Before entering the processing of nickel, you must first be aware of some key points. We will attempt to describe in a manner as simple and precise as possible some rules for obtaining the desired result, on the high corrosion resistance of the chemical nickel-plating treatment.

For greater understanding, we recommend to see the CATALOGUE PHOTO FAILURE footnotes.


Foreword: In the following lines the term chemical nickel-plating or chemical nickel will be mentioned several times, it shall therefore be described only as the binary alloy NiP (Nickel – Phosphorus)


1) Why did you create this section?

There are too many variables in the technology of chemical nickel, it has become practically impossible to explain in a few words some records where the customer might think that the treatment has not been not performed properly.

2) ) Why do I find this information only in your site?

Because with rising costs, many have chosen not to proceed with the research and to rely on generic chemical nickel producers. In our case, however, we continue to work on our product, we do not solely believe in a purely commercial approach. Instead we believe in a Technical approach as we have spent the past thirty years full of enthusiasm in the search for technical perfection.

3) How many types of chemical nickel exist?

To date know about 40 different types of chemical nickel, they are commonly divided in acid tanks and alkaline tanks. For alkaline tanks means tanks with a pH> 7.00 while for acids this means a pH <7.00.

4) What is the best chemical nickel plating?

There is no one nickel plating better than the others, each of these families differs according to the characteristics required by the market (Hardness / Resistance to corrosion, subdivided into neutral – alkali – acid environments / Speed / Magnetic Deposit / Non-magnetic Deposit / Poly alloys (Nickel-X -Phosphorous, where X represents the desired metal capable of changing the characteristics of the deposit according to what you want) / Composites (Nickel – Phosphorus + Polymers / Nano particles).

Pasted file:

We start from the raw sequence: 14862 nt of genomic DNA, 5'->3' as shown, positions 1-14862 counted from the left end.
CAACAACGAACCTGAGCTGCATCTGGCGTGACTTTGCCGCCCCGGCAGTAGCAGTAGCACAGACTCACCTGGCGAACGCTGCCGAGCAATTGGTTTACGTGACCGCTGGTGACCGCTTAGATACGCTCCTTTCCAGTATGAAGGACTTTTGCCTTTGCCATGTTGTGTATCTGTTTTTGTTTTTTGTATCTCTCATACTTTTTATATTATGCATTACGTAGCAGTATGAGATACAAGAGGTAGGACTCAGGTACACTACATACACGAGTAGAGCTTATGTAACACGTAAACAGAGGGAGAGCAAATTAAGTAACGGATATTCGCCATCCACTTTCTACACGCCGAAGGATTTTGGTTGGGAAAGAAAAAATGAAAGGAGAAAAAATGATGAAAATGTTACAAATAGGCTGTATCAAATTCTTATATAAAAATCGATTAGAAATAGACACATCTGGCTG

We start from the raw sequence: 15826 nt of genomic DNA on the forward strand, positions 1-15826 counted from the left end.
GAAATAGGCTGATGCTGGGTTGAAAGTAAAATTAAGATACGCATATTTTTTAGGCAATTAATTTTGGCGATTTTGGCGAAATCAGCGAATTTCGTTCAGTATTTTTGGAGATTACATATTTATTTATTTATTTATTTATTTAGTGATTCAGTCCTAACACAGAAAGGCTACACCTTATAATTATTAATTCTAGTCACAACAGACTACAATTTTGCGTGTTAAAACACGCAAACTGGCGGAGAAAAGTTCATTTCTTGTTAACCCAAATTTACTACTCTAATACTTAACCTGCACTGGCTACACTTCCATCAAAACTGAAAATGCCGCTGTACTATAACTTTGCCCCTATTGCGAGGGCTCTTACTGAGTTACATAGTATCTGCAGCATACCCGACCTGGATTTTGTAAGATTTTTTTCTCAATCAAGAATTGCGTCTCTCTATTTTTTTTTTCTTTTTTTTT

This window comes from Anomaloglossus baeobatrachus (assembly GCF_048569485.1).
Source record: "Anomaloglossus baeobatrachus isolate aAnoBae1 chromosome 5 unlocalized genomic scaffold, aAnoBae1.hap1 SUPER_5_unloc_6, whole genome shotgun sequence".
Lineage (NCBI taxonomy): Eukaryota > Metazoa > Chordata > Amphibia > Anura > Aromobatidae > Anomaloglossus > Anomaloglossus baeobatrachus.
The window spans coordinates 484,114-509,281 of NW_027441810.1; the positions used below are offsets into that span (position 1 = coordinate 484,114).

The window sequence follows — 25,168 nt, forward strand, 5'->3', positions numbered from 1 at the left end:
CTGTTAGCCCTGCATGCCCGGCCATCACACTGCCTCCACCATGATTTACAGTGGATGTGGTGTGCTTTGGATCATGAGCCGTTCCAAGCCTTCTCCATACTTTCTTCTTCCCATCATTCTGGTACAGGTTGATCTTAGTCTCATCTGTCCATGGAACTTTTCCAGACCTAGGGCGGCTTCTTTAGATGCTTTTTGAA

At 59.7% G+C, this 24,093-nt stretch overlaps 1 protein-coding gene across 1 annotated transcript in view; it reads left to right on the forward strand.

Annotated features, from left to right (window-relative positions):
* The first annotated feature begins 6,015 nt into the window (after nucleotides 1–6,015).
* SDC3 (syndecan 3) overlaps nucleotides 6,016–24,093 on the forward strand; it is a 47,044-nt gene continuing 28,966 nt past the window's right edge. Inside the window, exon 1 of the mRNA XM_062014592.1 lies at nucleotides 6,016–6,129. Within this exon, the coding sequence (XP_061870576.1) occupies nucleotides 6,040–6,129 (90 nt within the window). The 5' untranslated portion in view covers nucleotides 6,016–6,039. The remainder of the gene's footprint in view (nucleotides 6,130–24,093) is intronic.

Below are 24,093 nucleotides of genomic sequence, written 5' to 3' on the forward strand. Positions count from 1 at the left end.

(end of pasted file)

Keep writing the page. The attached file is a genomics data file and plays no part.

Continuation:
5) Electrolytic nickel-plating VS Chemical nickel-plating:

The chemical nickel treatment is a chemical reaction that requires energy, provided by heat. In this type of application any type of electric current supplied from outside is not used, therefore, it is not susceptible to any kind of phenomenon known for the electrolytic solutions. One example is the so-called point effect, the tendency of the electric current to concentrate on the tips or edges resulting in coatings which are non-uniform and difficult to control. Moreover, in an electrolytic process, the nickel plating does not take place within the cavity or hole without anodes being deposited and, so that the deposition takes place, current and anodes are a fundamental part of the reaction, including the presence of possible contaminants present in the solution itself.

Chemical nickel-plating by its nature, does not present any type of behaviour similar to the process discussed above and the reaction, in technical jargon called “redox reaction”, categorically respects the electrochemical potentials as described in the table of potentials according to hydrogen. Ignoring the working mechanism and the potential of the material that you would like to submit to chemical nickel may provide some drawbacks, in particular it could prevent the reaction properly carrying out its task. Two components are named with regards to the term “redox reaction”: one that is reduced, and in this case from Ni (II) to Ni (0) and, in particular, a nickel salt dissolved in water under ionic form that is reduced to metallic nickel and a component which oxidises, as NaH2PO2 (Sodium hypophosphite) to Na2HPO3.

6) Given the difficulties, how can I get an optimum coating for my item?

The answer is simple, our technical support is always ready to recommend the right technique for an excellent result. From our point of view, solutions to problems are already incorporated in the approach to project that our Team follows.